The Michigan minimum wage for 2023 has slightly increased. Unfortunately, it’s not what the workers expect. It officially became $10.10 per hour on January 1, 2023, in what the state government regards as a phased increase backed by law.
The stakes are high for workers and business owners in the state. While workers would want a higher wage, employers are concerned that the increase could impact jobs. How? They claim many workers could lose their jobs.
In 2018, Michigan voters approved a ballot measure to decide workers’ minimum wage. It was a historic move, adopted by the lawmakers.
If things had gone the voters’ way, minimum wage would have increased to $13.03 per hour for non-tipped workers. For tipped workers, it would have increased to $11.73 per hour. Unfortunately, things haven’t gone as planned.
Here is what we know about Michigan Minimum wage 2023, the legal fireworks and more!
The Legal Battle At Michigan Court of Claims
There has been a legal battle regarding the issue of Michigan’s minimum wage since 2018. What happened? A progressive ballot measure was supposed to go before the voters, but the lawmakers turned their backs on the voters.
According to the Michigan Department of Labor and Economic Opportunities, the minimum wage should have increased to around $13.03 for non-tipped workers and $11.73 for those relying heavily on tips (e.g., waiters and waitresses). These were Michigan workers’ wishes.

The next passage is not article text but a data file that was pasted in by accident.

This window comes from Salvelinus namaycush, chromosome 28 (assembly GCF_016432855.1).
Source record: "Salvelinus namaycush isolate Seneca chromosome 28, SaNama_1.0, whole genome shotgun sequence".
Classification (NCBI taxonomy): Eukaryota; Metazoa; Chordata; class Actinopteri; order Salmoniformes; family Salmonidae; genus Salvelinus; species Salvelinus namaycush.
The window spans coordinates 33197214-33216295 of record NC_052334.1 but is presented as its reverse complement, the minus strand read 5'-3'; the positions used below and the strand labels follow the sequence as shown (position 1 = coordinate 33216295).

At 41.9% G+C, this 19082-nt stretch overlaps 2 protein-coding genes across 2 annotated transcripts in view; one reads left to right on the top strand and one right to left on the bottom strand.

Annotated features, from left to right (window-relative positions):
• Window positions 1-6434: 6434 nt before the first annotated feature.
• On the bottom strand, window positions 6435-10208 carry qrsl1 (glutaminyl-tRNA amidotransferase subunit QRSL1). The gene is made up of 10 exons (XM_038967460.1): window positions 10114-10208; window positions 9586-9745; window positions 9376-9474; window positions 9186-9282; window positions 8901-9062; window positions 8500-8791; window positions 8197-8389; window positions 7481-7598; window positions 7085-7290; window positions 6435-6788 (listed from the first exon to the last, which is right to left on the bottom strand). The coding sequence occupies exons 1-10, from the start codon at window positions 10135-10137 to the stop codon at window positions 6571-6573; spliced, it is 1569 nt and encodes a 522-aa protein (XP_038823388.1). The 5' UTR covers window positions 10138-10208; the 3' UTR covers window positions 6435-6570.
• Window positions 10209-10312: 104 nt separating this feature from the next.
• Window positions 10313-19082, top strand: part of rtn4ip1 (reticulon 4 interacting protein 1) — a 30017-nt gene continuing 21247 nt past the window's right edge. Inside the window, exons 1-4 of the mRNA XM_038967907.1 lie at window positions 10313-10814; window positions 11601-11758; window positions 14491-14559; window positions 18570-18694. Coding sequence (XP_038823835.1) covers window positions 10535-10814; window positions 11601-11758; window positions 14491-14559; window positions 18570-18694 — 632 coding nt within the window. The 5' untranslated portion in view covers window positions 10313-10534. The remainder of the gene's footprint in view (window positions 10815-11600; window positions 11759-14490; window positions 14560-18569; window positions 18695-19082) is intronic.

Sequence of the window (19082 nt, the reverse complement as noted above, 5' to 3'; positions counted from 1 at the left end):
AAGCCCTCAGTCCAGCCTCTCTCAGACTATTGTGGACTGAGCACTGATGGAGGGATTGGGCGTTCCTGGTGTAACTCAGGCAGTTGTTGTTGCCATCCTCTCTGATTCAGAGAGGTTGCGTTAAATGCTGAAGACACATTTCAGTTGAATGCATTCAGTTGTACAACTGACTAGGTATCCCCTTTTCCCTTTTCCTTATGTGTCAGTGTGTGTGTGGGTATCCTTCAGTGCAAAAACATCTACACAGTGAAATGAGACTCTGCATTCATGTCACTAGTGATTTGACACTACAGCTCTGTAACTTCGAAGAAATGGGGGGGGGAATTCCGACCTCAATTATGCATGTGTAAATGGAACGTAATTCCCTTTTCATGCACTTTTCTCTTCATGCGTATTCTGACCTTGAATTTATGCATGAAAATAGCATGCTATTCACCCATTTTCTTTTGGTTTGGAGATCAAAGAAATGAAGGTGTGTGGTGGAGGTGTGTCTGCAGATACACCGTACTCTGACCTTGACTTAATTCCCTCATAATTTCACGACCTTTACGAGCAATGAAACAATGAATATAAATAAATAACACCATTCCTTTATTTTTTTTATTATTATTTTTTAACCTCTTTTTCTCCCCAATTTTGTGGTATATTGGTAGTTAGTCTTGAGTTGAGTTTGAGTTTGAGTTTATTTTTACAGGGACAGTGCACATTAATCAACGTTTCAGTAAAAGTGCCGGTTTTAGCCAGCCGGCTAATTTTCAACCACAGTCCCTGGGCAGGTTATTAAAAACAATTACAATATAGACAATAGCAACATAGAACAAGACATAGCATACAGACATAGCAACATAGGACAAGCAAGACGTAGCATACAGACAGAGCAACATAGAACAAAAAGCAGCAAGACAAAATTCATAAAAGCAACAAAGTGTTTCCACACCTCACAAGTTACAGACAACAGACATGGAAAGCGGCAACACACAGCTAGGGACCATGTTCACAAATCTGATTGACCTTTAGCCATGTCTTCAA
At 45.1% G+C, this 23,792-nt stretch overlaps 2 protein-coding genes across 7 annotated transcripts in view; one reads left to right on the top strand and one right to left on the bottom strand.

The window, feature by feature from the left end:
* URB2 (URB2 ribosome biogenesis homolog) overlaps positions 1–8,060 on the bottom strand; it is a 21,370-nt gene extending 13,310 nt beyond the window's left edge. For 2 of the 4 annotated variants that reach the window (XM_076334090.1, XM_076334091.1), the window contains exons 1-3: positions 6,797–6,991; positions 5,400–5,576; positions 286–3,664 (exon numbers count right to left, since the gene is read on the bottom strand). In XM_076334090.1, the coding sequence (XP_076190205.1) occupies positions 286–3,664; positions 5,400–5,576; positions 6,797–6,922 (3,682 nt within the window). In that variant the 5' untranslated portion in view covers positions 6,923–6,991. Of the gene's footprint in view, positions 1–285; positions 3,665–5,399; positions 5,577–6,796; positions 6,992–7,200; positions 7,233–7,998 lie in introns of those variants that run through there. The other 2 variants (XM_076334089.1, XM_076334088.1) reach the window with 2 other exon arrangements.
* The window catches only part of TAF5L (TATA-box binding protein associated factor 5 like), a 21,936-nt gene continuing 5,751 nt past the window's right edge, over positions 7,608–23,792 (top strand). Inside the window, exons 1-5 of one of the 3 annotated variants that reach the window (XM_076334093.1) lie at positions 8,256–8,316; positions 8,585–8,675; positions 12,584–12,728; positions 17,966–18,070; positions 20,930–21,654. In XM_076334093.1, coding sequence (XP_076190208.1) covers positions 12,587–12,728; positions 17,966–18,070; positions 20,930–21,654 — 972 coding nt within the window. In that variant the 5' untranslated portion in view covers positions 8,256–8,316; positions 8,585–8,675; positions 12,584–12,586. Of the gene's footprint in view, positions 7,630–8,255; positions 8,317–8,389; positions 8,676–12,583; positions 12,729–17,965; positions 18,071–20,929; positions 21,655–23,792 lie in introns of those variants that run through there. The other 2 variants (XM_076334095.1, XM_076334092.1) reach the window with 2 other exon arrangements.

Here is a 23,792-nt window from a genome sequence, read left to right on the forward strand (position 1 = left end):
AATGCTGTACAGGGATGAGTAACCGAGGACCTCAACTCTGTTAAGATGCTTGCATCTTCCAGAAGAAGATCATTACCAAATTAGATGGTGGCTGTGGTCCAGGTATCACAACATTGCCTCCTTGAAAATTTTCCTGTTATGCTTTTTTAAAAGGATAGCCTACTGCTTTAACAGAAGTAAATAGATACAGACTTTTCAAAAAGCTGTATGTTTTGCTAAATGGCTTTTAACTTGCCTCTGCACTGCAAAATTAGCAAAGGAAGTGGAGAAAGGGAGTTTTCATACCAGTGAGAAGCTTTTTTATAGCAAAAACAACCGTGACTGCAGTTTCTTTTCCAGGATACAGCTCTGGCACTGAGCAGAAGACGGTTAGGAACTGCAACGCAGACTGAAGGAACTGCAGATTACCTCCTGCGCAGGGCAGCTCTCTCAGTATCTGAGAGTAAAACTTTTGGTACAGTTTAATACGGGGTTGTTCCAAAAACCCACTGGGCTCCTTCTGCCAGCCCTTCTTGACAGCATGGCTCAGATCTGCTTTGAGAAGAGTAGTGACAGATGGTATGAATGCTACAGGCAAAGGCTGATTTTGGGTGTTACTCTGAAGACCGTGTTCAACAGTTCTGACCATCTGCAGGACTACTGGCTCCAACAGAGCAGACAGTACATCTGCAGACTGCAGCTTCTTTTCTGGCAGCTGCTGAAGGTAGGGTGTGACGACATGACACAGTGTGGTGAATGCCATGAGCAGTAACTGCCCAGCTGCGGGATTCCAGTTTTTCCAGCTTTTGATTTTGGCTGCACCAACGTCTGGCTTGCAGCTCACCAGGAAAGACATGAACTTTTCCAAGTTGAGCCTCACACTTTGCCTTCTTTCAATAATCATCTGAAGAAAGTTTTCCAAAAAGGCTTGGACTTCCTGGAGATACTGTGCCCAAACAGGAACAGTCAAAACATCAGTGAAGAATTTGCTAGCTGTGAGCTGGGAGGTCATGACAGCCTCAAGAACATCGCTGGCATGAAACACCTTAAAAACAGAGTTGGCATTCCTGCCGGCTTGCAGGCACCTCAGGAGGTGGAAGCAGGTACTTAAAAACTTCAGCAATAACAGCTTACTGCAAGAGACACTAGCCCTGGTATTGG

The ballot measure would have brought significant change to Michigan workers’ wages. It would have phased out the lower wage for tipped workers by 2024.
Unfortunately, things didn’t go according to plan for the workers. The Republican lawmakers worked against them. The Republican lawmakers were the majority in both the Senate and the state House. Thus, it was easier for them to water down the wage provisions.
The lawmakers’ action angered hundreds of Michiganders, leading to protests at the Capitol rotunda. People were angrier because the lawmakers had adopted the measure before the 2018 election, only for them to return and work against the wage provisions.
Rick Snyder, the then-governor, was a Republican. And since the lawmakers were against the people’s requested wage increase, the governor had to sign the legislation into law.
Snyder’s action made the people realize their hope of a higher minimum wage is gradually fading. The only option left was to take legal action against the government.
The legal battle has been ongoing for some years now. The presiding judge at the Michigan Court of Claims, Douglas Shapiro, wasted no time in acknowledging the wrong the lawmakers did. He stated that the lawmakers’ action violated the state’s Constitution. He made them understand they had no right to thwart the people’s will.